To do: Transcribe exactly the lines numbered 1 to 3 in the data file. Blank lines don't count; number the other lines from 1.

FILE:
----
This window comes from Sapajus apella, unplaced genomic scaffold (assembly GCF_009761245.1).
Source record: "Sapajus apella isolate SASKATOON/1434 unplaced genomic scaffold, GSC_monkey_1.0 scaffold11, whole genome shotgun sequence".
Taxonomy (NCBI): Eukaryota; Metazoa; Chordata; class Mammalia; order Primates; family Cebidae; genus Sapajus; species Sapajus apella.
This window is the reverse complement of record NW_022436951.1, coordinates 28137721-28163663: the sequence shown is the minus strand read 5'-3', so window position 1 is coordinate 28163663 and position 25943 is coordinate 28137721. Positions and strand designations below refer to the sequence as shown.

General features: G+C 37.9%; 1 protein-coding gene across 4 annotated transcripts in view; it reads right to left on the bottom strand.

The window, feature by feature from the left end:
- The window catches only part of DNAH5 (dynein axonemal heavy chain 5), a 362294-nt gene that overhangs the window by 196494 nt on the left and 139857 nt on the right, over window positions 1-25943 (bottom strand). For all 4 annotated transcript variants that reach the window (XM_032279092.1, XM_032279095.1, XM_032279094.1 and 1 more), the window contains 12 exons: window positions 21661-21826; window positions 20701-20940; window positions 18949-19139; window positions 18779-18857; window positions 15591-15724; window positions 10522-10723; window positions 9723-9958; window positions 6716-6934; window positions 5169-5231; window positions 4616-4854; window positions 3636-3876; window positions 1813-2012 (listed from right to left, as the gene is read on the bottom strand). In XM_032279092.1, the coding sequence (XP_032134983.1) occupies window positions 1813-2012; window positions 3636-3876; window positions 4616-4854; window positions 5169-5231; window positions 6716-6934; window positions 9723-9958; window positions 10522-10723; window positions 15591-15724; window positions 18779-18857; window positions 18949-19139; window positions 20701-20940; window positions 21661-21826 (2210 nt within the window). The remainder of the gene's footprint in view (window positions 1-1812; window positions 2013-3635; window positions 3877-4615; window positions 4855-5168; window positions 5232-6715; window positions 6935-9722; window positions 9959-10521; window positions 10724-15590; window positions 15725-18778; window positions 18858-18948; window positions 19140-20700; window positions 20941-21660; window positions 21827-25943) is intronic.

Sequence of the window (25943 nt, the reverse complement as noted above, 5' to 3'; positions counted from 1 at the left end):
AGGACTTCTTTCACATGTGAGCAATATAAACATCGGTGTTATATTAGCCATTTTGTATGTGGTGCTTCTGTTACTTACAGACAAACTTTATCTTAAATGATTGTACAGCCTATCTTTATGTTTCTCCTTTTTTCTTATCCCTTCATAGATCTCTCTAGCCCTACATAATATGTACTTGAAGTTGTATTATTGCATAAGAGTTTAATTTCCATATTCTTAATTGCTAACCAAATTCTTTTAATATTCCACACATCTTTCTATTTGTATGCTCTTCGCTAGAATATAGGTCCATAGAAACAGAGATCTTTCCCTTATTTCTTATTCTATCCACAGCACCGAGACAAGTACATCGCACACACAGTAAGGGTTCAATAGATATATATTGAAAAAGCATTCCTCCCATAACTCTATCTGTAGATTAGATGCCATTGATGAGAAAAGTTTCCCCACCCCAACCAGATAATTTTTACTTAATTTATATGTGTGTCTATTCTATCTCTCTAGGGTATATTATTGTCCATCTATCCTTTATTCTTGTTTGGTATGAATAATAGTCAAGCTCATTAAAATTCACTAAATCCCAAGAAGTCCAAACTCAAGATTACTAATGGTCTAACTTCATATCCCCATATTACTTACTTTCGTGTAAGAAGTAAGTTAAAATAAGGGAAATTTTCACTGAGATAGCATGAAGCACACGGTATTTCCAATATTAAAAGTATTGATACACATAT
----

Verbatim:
This window comes from Sapajus apella, unplaced genomic scaffold (assembly GCF_009761245.1).
Source record: "Sapajus apella isolate SASKATOON/1434 unplaced genomic scaffold, GSC_monkey_1.0 scaffold11, whole genome shotgun sequence".
Taxonomy (NCBI): Eukaryota; Metazoa; Chordata; class Mammalia; order Primates; family Cebidae; genus Sapajus; species Sapajus apella.